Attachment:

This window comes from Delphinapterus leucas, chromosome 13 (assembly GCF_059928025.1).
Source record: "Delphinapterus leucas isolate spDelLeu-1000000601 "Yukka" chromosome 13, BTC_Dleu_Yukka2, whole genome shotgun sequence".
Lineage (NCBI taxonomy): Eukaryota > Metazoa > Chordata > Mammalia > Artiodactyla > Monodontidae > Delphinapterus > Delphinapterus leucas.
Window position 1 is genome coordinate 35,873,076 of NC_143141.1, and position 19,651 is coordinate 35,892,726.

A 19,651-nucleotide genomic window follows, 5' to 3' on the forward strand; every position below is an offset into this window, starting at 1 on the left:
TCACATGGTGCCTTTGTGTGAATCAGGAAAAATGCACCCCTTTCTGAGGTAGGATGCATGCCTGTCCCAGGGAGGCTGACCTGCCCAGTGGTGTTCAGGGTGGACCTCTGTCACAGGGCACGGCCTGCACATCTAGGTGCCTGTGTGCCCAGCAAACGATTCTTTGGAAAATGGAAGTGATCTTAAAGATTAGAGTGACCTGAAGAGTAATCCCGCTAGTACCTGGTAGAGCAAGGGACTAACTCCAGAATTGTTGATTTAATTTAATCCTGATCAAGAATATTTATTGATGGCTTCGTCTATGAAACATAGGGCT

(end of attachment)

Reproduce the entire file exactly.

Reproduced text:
This window comes from Delphinapterus leucas, chromosome 13 (assembly GCF_059928025.1).
Source record: "Delphinapterus leucas isolate spDelLeu-1000000601 "Yukka" chromosome 13, BTC_Dleu_Yukka2, whole genome shotgun sequence".
Lineage (NCBI taxonomy): Eukaryota > Metazoa > Chordata > Mammalia > Artiodactyla > Monodontidae > Delphinapterus > Delphinapterus leucas.
Window position 1 is genome coordinate 35,873,076 of NC_143141.1, and position 19,651 is coordinate 35,892,726.

A 19,651-nucleotide genomic window follows, 5' to 3' on the forward strand; every position below is an offset into this window, starting at 1 on the left:
TCACATGGTGCCTTTGTGTGAATCAGGAAAAATGCACCCCTTTCTGAGGTAGGATGCATGCCTGTCCCAGGGAGGCTGACCTGCCCAGTGGTGTTCAGGGTGGACCTCTGTCACAGGGCACGGCCTGCACATCTAGGTGCCTGTGTGCCCAGCAAACGATTCTTTGGAAAATGGAAGTGATCTTAAAGATTAGAGTGACCTGAAGAGTAATCCCGCTAGTACCTGGTAGAGCAAGGGACTAACTCCAGAATTGTTGATTTAATTTAATCCTGATCAAGAATATTTATTGATGGCTTCGTCTATGAAACATAGGGCT